To reduce customer support cases, understand how to improve the customer journey, reduce frustrations and improve the overall customer experience.

User satisfaction

Not all metrics can be measured with a fancy analytics tool. Sometimes, the best way to find out what is working is to speak with your audience.

A user satisfaction score measures how satisfied users are when interacting with your website or app. There are a few ways to measure user satisfaction.

You could, for example, use a Net Promoter Score.

Net Promoter Score is measured using a simple survey question:

“How likely are you to recommend [company/product/service] to a friend or colleague?”

Customers rate their answer on a scale of 0 - 10. This metric determines the percentage of users who are “promoters” (those who score 9 or 10), “passive” users (those who score 6 or 7), or “detractors” of your brand (those who score 0 to 6). From here, you can gauge how many users are satisfied with their online experience.

Alternatively, you could collect user feedback through online surveys and interviews to understand user satisfaction on a deeper level.

Calculating user satisfaction requires a lot more hands-on work. But, in a world of user experience, it’s worth having a pulse on user happiness levels.

User learnability

Learnability is one of the five components of usability. User learnability assesses how easy it is for people to complete tasks the first time they interact with a product or service.

Monitoring user learnability is crucial for businesses with complex applications, systems, or interfaces that users frequently interact with. Understanding how easily users can complete tasks with your online systems can help you improve usability.

User learnability can be measured using a learning curve. This learning curve should plot the average time taken to complete basic tasks before and after UX changes have been made. The UX changes implemented should improve learnability, leading to a decrease in time taken to complete the task.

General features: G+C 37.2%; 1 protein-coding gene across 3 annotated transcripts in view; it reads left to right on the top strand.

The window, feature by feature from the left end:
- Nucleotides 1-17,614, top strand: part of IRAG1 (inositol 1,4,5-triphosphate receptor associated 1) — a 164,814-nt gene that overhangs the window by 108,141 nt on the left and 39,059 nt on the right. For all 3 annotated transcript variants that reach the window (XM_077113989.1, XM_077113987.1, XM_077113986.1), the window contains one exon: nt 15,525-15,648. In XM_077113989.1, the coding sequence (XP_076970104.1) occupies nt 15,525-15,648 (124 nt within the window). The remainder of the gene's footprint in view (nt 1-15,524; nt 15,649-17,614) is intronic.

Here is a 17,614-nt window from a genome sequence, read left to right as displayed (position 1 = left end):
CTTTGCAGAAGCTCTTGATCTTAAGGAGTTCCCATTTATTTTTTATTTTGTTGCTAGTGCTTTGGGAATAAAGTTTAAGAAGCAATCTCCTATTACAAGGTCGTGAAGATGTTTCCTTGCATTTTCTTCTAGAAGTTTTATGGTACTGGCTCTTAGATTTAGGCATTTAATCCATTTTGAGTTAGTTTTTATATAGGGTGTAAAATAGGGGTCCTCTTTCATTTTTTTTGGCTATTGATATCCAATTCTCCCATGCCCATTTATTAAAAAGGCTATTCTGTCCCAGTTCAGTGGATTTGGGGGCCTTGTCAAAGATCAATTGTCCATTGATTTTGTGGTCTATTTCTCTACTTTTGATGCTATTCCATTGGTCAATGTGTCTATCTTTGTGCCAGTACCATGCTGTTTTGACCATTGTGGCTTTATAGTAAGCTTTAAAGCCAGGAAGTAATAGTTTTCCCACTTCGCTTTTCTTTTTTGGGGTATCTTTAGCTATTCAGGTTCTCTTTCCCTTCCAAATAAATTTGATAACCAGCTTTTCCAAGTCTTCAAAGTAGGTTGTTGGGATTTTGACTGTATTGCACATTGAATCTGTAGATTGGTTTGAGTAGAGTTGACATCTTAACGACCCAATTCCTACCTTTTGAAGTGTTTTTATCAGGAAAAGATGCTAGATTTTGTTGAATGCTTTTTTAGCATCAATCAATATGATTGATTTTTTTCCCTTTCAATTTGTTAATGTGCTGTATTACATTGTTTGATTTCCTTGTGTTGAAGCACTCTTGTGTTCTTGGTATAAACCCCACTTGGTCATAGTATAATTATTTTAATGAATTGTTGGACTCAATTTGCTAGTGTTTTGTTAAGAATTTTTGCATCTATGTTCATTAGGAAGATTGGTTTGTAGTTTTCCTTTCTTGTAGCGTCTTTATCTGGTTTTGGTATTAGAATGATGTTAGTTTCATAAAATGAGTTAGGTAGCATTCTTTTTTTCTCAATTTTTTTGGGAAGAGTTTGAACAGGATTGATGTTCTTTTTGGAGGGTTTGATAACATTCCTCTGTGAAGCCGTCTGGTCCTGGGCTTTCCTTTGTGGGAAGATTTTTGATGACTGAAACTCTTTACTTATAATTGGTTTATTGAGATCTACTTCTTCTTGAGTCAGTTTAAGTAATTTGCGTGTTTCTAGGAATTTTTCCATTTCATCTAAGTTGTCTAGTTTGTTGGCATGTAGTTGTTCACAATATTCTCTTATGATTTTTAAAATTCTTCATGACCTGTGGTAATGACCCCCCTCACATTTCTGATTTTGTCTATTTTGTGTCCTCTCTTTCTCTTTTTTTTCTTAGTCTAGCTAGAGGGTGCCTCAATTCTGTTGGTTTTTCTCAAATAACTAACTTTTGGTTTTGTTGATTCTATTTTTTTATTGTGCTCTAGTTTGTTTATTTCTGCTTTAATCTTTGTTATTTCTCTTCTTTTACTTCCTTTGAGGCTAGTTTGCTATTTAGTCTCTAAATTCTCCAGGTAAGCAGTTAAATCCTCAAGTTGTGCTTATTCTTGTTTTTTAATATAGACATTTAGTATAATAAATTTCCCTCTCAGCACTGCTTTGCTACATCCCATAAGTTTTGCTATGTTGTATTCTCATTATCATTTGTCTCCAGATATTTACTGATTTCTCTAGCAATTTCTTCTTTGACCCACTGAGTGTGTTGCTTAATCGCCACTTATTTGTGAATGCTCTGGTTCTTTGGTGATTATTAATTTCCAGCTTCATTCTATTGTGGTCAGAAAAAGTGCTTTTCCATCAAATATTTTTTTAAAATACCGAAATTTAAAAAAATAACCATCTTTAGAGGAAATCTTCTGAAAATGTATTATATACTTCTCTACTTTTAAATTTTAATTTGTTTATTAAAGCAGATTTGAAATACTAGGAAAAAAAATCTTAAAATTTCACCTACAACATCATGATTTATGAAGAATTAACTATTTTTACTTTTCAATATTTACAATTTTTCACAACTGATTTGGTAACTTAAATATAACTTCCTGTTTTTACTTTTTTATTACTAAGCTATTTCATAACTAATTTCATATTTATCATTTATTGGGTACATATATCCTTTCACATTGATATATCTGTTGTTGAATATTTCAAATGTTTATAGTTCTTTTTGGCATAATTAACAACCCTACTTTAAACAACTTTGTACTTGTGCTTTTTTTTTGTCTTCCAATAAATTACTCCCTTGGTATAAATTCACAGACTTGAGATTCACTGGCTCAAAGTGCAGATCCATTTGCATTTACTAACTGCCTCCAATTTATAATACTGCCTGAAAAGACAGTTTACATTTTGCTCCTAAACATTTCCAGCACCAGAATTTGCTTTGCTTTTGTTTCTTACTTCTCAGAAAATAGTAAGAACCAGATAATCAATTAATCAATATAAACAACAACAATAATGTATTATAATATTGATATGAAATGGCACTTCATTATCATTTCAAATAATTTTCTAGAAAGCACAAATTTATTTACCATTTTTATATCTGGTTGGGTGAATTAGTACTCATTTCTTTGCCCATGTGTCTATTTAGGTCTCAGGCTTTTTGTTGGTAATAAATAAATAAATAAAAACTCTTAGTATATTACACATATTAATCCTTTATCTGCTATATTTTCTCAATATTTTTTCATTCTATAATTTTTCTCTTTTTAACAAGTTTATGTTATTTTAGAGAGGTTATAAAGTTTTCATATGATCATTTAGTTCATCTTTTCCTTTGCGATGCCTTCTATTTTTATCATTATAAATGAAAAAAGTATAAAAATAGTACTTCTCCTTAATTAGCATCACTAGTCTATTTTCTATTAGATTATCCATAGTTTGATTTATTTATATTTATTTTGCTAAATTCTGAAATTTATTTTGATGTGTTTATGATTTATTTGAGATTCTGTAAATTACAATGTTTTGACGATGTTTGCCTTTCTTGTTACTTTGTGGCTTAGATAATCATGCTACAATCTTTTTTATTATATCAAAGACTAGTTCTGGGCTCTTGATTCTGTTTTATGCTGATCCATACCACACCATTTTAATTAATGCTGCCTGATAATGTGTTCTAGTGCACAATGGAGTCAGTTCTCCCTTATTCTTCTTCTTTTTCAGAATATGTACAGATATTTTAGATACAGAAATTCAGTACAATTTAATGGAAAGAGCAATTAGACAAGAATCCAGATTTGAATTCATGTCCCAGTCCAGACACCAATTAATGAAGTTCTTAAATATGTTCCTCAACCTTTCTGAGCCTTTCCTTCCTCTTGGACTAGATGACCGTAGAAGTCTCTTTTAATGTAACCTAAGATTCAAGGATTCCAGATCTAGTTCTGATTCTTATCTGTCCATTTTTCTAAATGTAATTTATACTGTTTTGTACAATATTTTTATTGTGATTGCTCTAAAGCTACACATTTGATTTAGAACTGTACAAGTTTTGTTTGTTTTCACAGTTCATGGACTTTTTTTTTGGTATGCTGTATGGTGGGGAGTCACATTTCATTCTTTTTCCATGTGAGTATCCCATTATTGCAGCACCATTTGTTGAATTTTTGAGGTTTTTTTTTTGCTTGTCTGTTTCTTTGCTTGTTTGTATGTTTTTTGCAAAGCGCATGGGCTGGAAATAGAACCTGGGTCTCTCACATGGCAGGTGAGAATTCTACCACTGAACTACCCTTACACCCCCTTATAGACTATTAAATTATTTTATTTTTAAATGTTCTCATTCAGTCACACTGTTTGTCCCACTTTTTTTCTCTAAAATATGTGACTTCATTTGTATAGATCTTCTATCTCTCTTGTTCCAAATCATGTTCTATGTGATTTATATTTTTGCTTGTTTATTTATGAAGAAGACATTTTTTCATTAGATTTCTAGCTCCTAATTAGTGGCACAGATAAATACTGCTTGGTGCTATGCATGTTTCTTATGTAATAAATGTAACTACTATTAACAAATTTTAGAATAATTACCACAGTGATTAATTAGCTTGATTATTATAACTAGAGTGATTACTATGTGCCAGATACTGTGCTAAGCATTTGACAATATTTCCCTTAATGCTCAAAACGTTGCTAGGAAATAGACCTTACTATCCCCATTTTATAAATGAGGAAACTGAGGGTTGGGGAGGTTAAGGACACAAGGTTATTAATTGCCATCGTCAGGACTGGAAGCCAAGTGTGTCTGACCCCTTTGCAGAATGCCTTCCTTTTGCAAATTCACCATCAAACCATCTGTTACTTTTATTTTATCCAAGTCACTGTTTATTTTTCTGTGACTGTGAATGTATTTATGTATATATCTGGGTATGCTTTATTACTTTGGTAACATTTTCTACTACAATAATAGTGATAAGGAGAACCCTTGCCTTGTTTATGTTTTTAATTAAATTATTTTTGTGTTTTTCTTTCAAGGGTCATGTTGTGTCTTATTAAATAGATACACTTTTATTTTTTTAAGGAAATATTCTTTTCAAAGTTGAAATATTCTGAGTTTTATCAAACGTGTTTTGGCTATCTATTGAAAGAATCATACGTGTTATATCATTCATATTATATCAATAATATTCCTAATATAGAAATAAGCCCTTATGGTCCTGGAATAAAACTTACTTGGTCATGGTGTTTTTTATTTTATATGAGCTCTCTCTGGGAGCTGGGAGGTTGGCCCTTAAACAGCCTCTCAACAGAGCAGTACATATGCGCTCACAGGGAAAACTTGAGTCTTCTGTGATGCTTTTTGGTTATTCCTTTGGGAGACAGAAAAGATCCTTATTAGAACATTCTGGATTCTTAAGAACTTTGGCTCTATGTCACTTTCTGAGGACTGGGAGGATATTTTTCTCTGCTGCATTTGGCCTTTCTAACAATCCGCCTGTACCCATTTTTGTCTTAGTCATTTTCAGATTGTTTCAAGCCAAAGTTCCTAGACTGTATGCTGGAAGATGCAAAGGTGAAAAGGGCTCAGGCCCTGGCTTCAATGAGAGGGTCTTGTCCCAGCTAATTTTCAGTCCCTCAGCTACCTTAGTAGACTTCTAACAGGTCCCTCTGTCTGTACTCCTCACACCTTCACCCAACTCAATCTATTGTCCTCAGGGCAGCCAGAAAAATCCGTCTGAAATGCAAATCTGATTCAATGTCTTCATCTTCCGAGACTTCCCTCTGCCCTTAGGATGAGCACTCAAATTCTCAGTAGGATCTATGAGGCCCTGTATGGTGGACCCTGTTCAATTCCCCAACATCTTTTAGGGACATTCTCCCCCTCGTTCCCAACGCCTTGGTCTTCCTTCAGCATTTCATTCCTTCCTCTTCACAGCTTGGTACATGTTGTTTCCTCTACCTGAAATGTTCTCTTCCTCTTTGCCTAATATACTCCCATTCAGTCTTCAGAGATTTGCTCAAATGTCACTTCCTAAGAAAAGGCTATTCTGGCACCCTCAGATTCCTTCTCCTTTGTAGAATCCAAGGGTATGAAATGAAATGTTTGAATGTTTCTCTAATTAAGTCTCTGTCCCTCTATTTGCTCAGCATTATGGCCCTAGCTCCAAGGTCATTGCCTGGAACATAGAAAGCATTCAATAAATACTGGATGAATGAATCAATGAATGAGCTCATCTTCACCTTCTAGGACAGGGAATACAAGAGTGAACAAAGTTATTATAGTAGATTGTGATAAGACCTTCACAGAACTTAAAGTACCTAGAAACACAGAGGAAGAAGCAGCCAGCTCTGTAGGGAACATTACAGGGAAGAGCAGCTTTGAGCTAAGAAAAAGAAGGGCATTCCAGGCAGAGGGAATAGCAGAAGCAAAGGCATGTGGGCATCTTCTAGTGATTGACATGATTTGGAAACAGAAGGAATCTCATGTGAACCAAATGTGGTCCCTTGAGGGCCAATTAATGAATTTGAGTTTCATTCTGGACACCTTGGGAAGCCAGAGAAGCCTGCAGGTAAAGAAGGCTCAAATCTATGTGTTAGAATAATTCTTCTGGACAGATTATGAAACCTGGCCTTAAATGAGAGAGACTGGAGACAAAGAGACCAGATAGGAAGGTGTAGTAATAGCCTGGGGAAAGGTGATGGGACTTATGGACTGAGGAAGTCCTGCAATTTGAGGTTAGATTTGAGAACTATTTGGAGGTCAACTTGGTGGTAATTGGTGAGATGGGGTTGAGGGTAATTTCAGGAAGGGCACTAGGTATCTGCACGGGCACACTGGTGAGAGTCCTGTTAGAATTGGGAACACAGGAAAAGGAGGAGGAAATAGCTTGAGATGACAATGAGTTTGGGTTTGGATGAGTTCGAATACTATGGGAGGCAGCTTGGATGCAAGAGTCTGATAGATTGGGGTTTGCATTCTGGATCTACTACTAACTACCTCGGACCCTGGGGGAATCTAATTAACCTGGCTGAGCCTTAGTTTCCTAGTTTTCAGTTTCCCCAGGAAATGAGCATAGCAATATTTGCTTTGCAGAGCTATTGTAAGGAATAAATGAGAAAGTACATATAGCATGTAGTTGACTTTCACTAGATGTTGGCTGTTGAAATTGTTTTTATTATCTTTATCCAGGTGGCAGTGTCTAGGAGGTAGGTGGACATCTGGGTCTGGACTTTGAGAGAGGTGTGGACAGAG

Employee productivity & cost savings

Last but not least, let’s not forget about your employees. Measuring employee productivity and cost savings will help you prioritise user experience changes that improve employee performance.

Improving user experience for your employees could translate into increased productivity and reduced costs. Divide employee output by input before and after making UX changes to calculate what impact your UX efforts have had on employee productivity.

Employee Productivity = Total Output / Total Input

To measure employee cost savings, multiply the time saved (at employee cost) by the total number of employees.

Employee Cost Savings = (Time Saved @ Employee Cost) x Total Number of Employees

Measuring the impact of UX on your employees is just as important as measuring its impact on your customers. Focus on improving the employee experience (EX) if you want to reduce behind-the-scenes costs, improve productivity, and invest in your team’s satisfaction.

Final thoughts on measuring the ROI of UX

To understand the business value of UX, you need to measure it.

Whenever you make changes to your website or app, monitor its impact. Data is the best way to understand what does and doesn’t work. But remember, you have to first understand which KPIs matter most for your business. Track the KPIs that best align with your goals and focus on continually improving UX over time.

I really like this UX insights hub by Human Factors for measuring the ROI of UX. It has some great online calculators you can use to easily measure various UX metrics.